Lawyer reveals truth of 'royal assent' Cabinet tried to block
Research by a Westcountry lawyer has exposed the extent of the Queen and Duchy of Cornwall's power of veto over new legislation.
John Kirkhope has been battling with the Cabinet Office for more than two years for access to guidance from civil servants as part of his thesis at Plymouth University.
The papers, which show some 39 Bills approved by Parliament have required Royal consent or been vetoed, were only released after Mr Kirkhope's Freedom of Information Act request was backed by the courts after the Cabinet Office tried to block their release.
Mr Kirkhope, a notary public based in Weston-super-Mare, Somerset, stressed he was "not on a mission against the Queen or Prince Charles" but was involved in a "piece of academic research".
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Mr Kirkhope added: "There has been an implication that these prerogative powers are quaint and sweet but actually there is real influence and real power, albeit unaccountable."
The internal documents, prepared by Cabinet Office lawyers, show ministers and civil servants are required to consult the Queen and Prince Charles in greater detail and over more areas of legislation than had been thought.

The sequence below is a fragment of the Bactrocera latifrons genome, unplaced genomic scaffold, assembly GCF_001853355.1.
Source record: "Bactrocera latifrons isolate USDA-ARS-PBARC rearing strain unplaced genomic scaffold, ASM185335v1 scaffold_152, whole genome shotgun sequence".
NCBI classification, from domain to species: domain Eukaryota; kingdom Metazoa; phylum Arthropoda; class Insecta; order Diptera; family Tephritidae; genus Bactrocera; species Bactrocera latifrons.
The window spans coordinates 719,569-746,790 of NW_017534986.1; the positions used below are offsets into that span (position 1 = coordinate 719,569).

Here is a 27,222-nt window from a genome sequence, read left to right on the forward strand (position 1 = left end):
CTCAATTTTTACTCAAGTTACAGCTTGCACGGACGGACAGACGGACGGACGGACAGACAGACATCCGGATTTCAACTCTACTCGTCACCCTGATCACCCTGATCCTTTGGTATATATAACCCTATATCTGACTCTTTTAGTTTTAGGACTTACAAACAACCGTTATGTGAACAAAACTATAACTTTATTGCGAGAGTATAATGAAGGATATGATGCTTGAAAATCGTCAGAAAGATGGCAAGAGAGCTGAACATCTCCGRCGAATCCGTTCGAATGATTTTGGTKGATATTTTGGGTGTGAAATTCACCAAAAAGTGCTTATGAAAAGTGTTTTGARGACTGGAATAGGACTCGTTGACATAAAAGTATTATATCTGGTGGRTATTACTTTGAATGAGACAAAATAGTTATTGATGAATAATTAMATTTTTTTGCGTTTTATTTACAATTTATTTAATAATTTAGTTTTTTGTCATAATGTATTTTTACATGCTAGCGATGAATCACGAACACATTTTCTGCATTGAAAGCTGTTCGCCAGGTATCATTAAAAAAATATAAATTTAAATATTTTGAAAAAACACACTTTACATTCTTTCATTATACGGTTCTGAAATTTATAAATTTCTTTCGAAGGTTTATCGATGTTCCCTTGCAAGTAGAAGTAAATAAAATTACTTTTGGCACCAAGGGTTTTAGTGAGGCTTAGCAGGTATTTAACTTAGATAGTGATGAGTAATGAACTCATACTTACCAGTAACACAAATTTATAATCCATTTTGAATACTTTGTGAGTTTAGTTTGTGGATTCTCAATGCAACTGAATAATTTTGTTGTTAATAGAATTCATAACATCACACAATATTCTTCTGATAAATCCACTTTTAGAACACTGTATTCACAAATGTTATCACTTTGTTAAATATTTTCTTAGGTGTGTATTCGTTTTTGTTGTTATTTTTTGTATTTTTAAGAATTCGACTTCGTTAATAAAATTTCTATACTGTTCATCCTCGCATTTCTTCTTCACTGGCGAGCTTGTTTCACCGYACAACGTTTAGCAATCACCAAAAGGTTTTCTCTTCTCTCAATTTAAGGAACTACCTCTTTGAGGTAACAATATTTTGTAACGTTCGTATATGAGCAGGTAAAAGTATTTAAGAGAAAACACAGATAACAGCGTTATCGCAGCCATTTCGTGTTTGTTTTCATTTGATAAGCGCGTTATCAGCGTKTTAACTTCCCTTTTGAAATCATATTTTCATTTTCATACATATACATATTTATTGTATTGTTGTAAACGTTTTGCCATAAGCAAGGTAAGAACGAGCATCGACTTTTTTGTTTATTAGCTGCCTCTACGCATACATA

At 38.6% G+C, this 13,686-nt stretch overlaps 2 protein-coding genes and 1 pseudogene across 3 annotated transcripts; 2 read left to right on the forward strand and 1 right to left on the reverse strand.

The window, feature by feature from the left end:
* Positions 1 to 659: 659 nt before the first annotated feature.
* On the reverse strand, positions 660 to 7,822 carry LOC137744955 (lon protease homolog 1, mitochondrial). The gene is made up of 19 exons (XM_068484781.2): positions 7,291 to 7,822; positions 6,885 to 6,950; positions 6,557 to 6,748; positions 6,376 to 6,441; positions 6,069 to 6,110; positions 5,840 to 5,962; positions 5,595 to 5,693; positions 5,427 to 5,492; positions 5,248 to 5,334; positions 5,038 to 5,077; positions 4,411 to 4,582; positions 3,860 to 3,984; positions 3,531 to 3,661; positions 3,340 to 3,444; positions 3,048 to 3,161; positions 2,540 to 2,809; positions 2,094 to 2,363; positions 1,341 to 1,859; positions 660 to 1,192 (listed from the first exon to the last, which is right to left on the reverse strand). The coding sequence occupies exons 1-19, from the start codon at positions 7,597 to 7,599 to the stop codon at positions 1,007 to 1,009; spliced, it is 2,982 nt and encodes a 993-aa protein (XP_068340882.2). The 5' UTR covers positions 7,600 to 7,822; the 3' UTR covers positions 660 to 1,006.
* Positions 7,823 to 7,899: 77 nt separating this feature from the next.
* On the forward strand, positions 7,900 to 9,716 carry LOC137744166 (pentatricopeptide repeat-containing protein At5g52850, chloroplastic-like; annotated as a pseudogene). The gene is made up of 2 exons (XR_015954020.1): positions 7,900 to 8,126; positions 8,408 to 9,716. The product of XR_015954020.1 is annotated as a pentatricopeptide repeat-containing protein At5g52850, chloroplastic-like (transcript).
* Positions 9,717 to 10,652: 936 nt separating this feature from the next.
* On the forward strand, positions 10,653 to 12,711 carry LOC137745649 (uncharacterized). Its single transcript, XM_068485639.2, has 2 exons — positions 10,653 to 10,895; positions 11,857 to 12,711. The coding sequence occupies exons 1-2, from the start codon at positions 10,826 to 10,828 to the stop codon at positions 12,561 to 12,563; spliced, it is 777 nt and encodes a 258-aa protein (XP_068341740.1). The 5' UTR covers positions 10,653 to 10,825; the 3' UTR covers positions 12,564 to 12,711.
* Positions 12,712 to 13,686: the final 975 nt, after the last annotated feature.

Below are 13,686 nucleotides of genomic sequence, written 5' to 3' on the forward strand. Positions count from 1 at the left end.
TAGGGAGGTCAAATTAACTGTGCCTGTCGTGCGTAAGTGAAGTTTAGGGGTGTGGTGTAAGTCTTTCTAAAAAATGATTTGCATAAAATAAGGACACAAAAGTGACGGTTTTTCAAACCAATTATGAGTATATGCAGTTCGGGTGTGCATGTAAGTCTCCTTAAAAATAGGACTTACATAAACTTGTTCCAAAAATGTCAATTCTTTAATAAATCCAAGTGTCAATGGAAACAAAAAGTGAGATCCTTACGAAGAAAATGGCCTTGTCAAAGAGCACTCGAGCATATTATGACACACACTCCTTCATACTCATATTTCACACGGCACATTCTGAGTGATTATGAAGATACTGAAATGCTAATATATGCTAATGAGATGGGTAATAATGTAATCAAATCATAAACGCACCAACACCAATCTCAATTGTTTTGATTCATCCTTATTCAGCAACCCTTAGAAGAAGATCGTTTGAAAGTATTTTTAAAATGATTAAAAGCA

New laws which were sent to Buckingham Palace or the Duchy of Cornwall for consent include the Animal Welfare Act 2006, the Charities Act 2006 and the legislation which brought in fixed-term parliaments.
Andrew George, the Liberal Democrat MP for St Ives, has raised numerous questions about the power of the Queen and Prince Charles to veto Parliamentary bills.
"Most people believe that, over the centuries, the Royal family's role is primarily ceremonial," Mr George said.
"I am not engaged in a disrespectful republican plot but merely to ensure that democratically elected Members of Parliament are informed about the powers and influence of senior royals and also when and how this power is exercised."
The 30-page guidance outlines how the Queen's consent is likely to be needed for legislation affecting hereditary revenues, personal property or personal interests of the Crown or the Duchy of Lancaster, an estate covering some 47,000 acres.
Consent is also needed if it affects the Duchy of Cornwall which paid Prince Charles more than £18 million in 2012.
Mr Kirkhope was refused a copy of the 30-page internal guidance by the Cabinet Office. It was then ordered to do so by the Information Commissioner. The Cabinet Office later appealed to the Information Tribunal but lost.
A Buckingham Palace spokeswoman said: "It is a long established convention that the Queen is asked by Parliament to provide consent to those Bills which Parliament has decided would affect Crown interests.
"The sovereign has not refused to consent to any Bill affecting Crown interests unless advised to do so by ministers."
A spokesman for Prince Charles said: "In modern times, the Prince of Wales has never refused to consent to any Bill affecting Duchy of Cornwall interests, unless advised to do so by ministers."